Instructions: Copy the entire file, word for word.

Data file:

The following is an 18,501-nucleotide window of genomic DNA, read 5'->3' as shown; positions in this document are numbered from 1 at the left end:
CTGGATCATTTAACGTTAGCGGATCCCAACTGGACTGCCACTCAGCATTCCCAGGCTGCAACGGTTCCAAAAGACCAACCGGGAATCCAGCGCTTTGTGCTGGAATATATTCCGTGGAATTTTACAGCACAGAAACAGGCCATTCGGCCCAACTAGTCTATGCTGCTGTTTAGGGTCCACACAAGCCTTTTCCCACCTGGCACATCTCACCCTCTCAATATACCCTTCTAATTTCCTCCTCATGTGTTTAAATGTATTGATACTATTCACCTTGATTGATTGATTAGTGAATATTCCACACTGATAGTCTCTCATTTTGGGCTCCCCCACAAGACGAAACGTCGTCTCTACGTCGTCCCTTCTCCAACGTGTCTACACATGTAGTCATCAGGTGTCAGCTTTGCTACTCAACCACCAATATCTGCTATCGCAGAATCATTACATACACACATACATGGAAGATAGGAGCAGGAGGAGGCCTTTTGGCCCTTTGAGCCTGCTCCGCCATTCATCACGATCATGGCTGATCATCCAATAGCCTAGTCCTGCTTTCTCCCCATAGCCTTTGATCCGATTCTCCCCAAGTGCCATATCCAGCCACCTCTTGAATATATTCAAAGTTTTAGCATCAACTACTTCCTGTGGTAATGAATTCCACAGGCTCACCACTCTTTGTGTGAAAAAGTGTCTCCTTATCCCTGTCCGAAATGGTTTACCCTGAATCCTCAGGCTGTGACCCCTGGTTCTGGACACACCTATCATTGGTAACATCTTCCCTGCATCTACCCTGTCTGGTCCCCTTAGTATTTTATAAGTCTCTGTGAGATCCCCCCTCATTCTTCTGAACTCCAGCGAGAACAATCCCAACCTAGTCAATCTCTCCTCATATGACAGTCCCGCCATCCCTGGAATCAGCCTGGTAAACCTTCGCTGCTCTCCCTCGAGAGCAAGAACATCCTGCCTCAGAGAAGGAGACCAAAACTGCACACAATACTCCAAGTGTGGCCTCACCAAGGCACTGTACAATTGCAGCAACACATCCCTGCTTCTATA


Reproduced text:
The following is an 18,501-nucleotide window of genomic DNA, read 5'->3' as shown; positions in this document are numbered from 1 at the left end:
CTGGATCATTTAACGTTAGCGGATCCCAACTGGACTGCCACTCAGCATTCCCAGGCTGCAACGGTTCCAAAAGACCAACCGGGAATCCAGCGCTTTGTGCTGGAATATATTCCGTGGAATTTTACAGCACAGAAACAGGCCATTCGGCCCAACTAGTCTATGCTGCTGTTTAGGGTCCACACAAGCCTTTTCCCACCTGGCACATCTCACCCTCTCAATATACCCTTCTAATTTCCTCCTCATGTGTTTAAATGTATTGATACTATTCACCTTGATTGATTGATTAGTGAATATTCCACACTGATAGTCTCTCATTTTGGGCTCCCCCACAAGACGAAACGTCGTCTCTACGTCGTCCCTTCTCCAACGTGTCTACACATGTAGTCATCAGGTGTCAGCTTTGCTACTCAACCACCAATATCTGCTATCGCAGAATCATTACATACACACATACATGGAAGATAGGAGCAGGAGGAGGCCTTTTGGCCCTTTGAGCCTGCTCCGCCATTCATCACGATCATGGCTGATCATCCAATAGCCTAGTCCTGCTTTCTCCCCATAGCCTTTGATCCGATTCTCCCCAAGTGCCATATCCAGCCACCTCTTGAATATATTCAAAGTTTTAGCATCAACTACTTCCTGTGGTAATGAATTCCACAGGCTCACCACTCTTTGTGTGAAAAAGTGTCTCCTTATCCCTGTCCGAAATGGTTTACCCTGAATCCTCAGGCTGTGACCCCTGGTTCTGGACACACCTATCATTGGTAACATCTTCCCTGCATCTACCCTGTCTGGTCCCCTTAGTATTTTATAAGTCTCTGTGAGATCCCCCCTCATTCTTCTGAACTCCAGCGAGAACAATCCCAACCTAGTCAATCTCTCCTCATATGACAGTCCCGCCATCCCTGGAATCAGCCTGGTAAACCTTCGCTGCTCTCCCTCGAGAGCAAGAACATCCTGCCTCAGAGAAGGAGACCAAAACTGCACACAATACTCCAAGTGTGGCCTCACCAAGGCACTGTACAATTGCAGCAACACATCCCTGCTTCTATA